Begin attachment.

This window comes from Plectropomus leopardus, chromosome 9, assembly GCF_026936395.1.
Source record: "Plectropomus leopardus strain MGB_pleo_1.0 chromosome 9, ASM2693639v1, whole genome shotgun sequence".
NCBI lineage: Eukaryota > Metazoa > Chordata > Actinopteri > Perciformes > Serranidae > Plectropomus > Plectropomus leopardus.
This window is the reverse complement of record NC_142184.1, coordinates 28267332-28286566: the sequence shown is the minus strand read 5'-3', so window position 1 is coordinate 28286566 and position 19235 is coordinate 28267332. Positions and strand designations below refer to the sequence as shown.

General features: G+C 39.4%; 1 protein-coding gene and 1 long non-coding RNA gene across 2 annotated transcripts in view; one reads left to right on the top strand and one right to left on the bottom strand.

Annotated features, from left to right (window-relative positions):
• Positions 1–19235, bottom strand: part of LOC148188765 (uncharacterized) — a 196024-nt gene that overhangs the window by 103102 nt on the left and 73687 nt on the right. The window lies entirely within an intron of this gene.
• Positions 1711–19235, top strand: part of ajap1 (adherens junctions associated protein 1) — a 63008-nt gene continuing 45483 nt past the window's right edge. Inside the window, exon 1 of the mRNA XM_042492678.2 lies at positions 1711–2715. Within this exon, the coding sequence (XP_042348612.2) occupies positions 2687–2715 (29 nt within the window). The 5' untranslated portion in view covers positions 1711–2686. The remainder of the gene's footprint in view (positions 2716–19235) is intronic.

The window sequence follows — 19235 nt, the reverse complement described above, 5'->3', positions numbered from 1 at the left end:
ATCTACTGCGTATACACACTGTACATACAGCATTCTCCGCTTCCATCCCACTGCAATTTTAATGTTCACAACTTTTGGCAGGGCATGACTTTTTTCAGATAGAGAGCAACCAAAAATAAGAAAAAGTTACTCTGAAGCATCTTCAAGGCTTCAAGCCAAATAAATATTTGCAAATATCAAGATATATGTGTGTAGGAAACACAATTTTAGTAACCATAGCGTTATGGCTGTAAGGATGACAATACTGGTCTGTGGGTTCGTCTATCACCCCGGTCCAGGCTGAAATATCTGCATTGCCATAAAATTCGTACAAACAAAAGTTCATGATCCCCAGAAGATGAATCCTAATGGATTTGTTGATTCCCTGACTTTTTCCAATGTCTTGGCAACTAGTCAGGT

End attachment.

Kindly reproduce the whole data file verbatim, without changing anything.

This window comes from Plectropomus leopardus, chromosome 9, assembly GCF_026936395.1.
Source record: "Plectropomus leopardus strain MGB_pleo_1.0 chromosome 9, ASM2693639v1, whole genome shotgun sequence".
NCBI lineage: Eukaryota > Metazoa > Chordata > Actinopteri > Perciformes > Serranidae > Plectropomus > Plectropomus leopardus.
This window is the reverse complement of record NC_142184.1, coordinates 28267332-28286566: the sequence shown is the minus strand read 5'-3', so window position 1 is coordinate 28286566 and position 19235 is coordinate 28267332. Positions and strand designations below refer to the sequence as shown.

General features: G+C 39.4%; 1 protein-coding gene and 1 long non-coding RNA gene across 2 annotated transcripts in view; one reads left to right on the top strand and one right to left on the bottom strand.

Annotated features, from left to right (window-relative positions):
• Positions 1–19235, bottom strand: part of LOC148188765 (uncharacterized) — a 196024-nt gene that overhangs the window by 103102 nt on the left and 73687 nt on the right. The window lies entirely within an intron of this gene.
• Positions 1711–19235, top strand: part of ajap1 (adherens junctions associated protein 1) — a 63008-nt gene continuing 45483 nt past the window's right edge. Inside the window, exon 1 of the mRNA XM_042492678.2 lies at positions 1711–2715. Within this exon, the coding sequence (XP_042348612.2) occupies positions 2687–2715 (29 nt within the window). The 5' untranslated portion in view covers positions 1711–2686. The remainder of the gene's footprint in view (positions 2716–19235) is intronic.

The window sequence follows — 19235 nt, the reverse complement described above, 5'->3', positions numbered from 1 at the left end:
ATCTACTGCGTATACACACTGTACATACAGCATTCTCCGCTTCCATCCCACTGCAATTTTAATGTTCACAACTTTTGGCAGGGCATGACTTTTTTCAGATAGAGAGCAACCAAAAATAAGAAAAAGTTACTCTGAAGCATCTTCAAGGCTTCAAGCCAAATAAATATTTGCAAATATCAAGATATATGTGTGTAGGAAACACAATTTTAGTAACCATAGCGTTATGGCTGTAAGGATGACAATACTGGTCTGTGGGTTCGTCTATCACCCCGGTCCAGGCTGAAATATCTGCATTGCCATAAAATTCGTACAAACAAAAGTTCATGATCCCCAGAAGATGAATCCTAATGGATTTGTTGATTCCCTGACTTTTTCCAATGTCTTGGCAACTAGTCAGGT